Thank God I'm not an ancients collector. Good luck to those of you who are.
     
  13. Sidney Osborne

    Sidney Osborne Well-Known Member

    Can be found in specially marked cereal boxes......
     
  14. hotwheelsearl

    hotwheelsearl Well-Known Member

    Yikes! Great flow lines that looked good to me. I would have gotten suckered for sure
     
  15. DonnaML

    DonnaML Supporter! Supporter

    The manufacturers of these "reproductions" are obviously well aware that their buyers are likely to sell them on as genuine examples, and I'd be willing to bet that that's their intended market in the first place. Otherwise they would mark their products as copies, and would refrain from the artificial aging. But if they did so, their sales would probably go down to almost nothing. I believe that they're knowing facilitators of fraud.
     
  16. Sidney Osborne

    Sidney Osborne Well-Known Member

    Aiding and abetting...
     
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  17. DonnaML

    DonnaML Supporter! Supporter

    You should write to the local prosecutor's office in Plovdiv to see if they're interested in pursuing a case.

    Note that this seller does not ship to the USA. I wonder if doing so would break some law against importing unmarked copies.
     
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  18. romismatist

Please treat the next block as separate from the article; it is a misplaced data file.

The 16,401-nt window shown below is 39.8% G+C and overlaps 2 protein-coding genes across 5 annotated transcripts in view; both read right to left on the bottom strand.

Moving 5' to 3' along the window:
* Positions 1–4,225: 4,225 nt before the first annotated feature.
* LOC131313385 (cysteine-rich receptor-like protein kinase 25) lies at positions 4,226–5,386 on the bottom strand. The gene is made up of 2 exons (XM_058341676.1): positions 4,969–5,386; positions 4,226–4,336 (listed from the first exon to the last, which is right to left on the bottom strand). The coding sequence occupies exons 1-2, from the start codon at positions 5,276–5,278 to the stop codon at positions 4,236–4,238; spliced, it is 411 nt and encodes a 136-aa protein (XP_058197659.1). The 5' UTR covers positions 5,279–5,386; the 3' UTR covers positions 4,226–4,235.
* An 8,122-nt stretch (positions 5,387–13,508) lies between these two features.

romismatist Well-Known Member

    Agree with everyone's thoughts here. Selling these is knowingly participating in fraud. "Novelty strike" is not enough of a reason to sell a convincing fake with applied patina but without some kind of reproduction mark on the coin that cannot be easily removed.
     
    DonnaML likes this.
  19. JD Bartlett

    JD Bartlett Member

    It is nothing but a counterfeit, sold as a "reproduction" to the original buyer, who will, in all probability, sell it as an original.
     
    DonnaML likes this.
  20. Ocatarinetabellatchitchix

    Ocatarinetabellatchitchix Supporter! Supporter

    I don't understand why you criticize these magnificent fakes. After all, the company (coinlandia) is "CERTIFIED BY THE REGIONAL ARCHAEOLOGICAL MUSEUM, PLOVDIV (BULGARIA) PERMITTING US TO SELL AND EXPORT THE COINS." Please admire their fantastic technique!

    A87B118A-8245-4284-8F22-4974AD8EFEBB.jpeg
     
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  21. john65999

    john65999 Well-Known Member

    “PLEASE NOTE THAT ALL OF OUR COINS ARE HIGH QUALITY, HIGH STANDARD, HAND STRUCK (HAMMERED) NEW REPRODUCTIONS OF ANCIENT ARTIFACTS. WE ARE CERTIFIED BY THE "REGIONAL ARCHAEOLOGICAL MUSEUM, PLOVDIV (BULGARIA)" PERMITTING US TO SELL AND EXPORT THE COINS, WHICH ARE NOT A MONUMENT OF CULTURE, AND DO INTENTIONALLY DIFFERENTIATE IN WEIGHT AND SIZE FROM THE ANCIENT COINS. COINLANDIA IS ADDING VALUE FOR THE COIN COLLECTOR BY OFFERING QUALITY WITH UNTOUCHED AUTHENTIC FEEL AT A FRACTION OF THE ACTUAL PRICE.”

    sellers description. Might be a bit misleading for those that do not read the fine print..like the time i spent 12.50 and 8.00 shipping for "solid sterling silver" rings, but in the description he says base metal and solid sterling silver plate (not) i lost on that claim with ebay and had to eat it...also those 1/24 of 24 kt gold coins made by a foreign= mint people think they are 1/10 oz 24 kt, yet they contain less than 3 cents in gold and sell in the 40-75 each range...buyer beware, read he description, pay by pay pal, be wary!